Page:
On Aug. 29, the Rams increased the number of African Americans on staff after hiring Hall of Fame running back, Eric Dickerson, as the new vice president of business development. The move came on the same day that he signed a symbolic one-day contract to officially retire as a Ram.

The hire is still just a micro-gesture towards making the organization a more diverse environment ethnically, Hutchinson said.

“It doesn’t change anything. The fact is that it’s one person. One position. One time. We’re talking about something much bigger than that,” Hutchinson said about Dickerson.

“We’re talking about a hiring practice, policy and pattern (that needs to be implemented). You count out literally dozens and dozens of off-field positions as indicated in the letter.”

Hutchinson used the analogy of the way the entertainment has been criticized for lacking diversity and how those in the industry point to names like Viola Davis, Denzel Washington, Oprah Winfrey and Samuel L. Jackson in their defense. But there are a slew of off-camera positions that are mostly and predominantly white like lighting technicians, sound technicians, scriptwriters, press agents and other positions that need more black representation, Hutchinson said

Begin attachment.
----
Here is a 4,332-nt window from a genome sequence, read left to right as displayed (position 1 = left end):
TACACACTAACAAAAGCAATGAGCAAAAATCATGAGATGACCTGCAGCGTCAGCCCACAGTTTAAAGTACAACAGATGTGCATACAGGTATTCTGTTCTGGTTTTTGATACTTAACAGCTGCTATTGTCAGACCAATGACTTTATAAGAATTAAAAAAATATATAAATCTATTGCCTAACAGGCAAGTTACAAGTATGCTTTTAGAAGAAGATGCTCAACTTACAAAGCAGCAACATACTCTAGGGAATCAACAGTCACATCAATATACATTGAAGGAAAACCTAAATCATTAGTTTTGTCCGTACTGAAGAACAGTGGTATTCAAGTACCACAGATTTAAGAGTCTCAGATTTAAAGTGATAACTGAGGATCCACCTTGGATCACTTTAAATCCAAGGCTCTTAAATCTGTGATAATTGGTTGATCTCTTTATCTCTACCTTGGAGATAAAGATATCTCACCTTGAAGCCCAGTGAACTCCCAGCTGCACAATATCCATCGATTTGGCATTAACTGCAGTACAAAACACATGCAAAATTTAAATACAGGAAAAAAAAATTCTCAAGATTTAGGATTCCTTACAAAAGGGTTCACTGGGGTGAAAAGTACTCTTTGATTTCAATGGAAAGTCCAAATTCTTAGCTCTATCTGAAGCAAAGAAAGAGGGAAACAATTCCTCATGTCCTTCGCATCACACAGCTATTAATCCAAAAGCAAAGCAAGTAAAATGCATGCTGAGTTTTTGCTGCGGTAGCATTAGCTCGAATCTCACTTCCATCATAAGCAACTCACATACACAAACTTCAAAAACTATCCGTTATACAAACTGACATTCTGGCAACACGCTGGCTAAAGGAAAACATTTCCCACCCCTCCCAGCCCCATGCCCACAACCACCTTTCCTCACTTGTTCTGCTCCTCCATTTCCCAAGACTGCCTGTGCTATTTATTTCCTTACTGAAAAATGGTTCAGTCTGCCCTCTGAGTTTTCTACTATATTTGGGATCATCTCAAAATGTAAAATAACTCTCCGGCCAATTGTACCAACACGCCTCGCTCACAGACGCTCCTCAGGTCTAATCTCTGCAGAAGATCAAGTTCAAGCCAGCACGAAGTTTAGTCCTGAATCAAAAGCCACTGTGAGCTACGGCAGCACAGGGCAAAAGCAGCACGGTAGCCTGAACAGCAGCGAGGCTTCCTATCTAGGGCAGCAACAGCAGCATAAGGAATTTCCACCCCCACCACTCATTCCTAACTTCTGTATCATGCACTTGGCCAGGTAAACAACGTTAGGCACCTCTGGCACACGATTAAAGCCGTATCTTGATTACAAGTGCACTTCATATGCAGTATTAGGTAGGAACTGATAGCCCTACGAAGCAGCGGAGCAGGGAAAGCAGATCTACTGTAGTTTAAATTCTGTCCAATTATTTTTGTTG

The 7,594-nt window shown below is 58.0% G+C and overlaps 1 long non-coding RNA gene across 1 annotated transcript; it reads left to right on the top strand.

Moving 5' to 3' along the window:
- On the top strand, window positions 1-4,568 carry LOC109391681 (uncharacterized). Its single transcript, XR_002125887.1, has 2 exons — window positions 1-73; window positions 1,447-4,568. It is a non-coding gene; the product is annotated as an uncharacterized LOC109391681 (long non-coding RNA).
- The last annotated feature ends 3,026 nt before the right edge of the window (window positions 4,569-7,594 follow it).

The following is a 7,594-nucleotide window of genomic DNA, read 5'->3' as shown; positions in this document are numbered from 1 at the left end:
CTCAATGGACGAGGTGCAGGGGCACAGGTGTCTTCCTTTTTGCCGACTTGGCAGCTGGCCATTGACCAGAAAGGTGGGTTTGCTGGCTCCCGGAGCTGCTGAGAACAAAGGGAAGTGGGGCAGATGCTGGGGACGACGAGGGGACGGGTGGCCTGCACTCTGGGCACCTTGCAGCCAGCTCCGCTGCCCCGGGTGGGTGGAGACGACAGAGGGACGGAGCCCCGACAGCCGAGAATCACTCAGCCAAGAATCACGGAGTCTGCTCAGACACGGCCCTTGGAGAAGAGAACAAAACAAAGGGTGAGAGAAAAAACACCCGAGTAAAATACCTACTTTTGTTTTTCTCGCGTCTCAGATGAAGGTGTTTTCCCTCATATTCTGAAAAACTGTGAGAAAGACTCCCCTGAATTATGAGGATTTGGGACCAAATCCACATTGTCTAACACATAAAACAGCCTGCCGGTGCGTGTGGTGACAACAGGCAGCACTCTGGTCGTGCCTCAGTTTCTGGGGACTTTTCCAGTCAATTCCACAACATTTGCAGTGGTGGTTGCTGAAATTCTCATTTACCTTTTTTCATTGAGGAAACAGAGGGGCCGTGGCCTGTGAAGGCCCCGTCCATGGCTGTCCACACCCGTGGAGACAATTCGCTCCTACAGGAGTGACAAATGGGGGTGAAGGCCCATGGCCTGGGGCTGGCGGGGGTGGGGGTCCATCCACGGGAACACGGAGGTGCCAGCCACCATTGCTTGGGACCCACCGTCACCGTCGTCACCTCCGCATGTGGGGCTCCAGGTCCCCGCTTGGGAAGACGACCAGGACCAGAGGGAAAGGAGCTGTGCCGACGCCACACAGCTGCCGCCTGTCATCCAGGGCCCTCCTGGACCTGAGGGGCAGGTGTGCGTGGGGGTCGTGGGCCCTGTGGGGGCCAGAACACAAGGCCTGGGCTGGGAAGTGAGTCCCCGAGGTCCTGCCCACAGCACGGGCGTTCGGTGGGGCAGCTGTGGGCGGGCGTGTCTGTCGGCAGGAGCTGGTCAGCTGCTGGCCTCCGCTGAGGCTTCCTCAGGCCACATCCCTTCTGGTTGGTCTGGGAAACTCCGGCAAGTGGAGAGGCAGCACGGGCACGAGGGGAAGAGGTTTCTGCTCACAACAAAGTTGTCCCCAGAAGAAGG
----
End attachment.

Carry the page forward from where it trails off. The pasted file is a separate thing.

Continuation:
“It’s easy to hire a guy like Eric Dickerson and on the Chargers you have LaDanian Tomlinson [in the front office] and they have a black coach, but if you look at the other off-field positions, it’s abysmally white.

“The Rams and Chargers want the market size and every perk that comes with Los Angeles,” Hutchinson said, “And the many off-field positions they have must reflect their stated commitment to diversity. The failure to have a team whose non-player and coaching personnel reflect the full diversity of L.A. will have an adverse impact on the team’s attempt to ensure minority, especially African-American fan, attendance and support at games, TV viewership and purchase of team paraphernalia.

“The Chargers first two pre-season games have already shown warning signs of their failure to connect with L.A.’s communities when they can’t even sell out a 27,000-seat stadium.”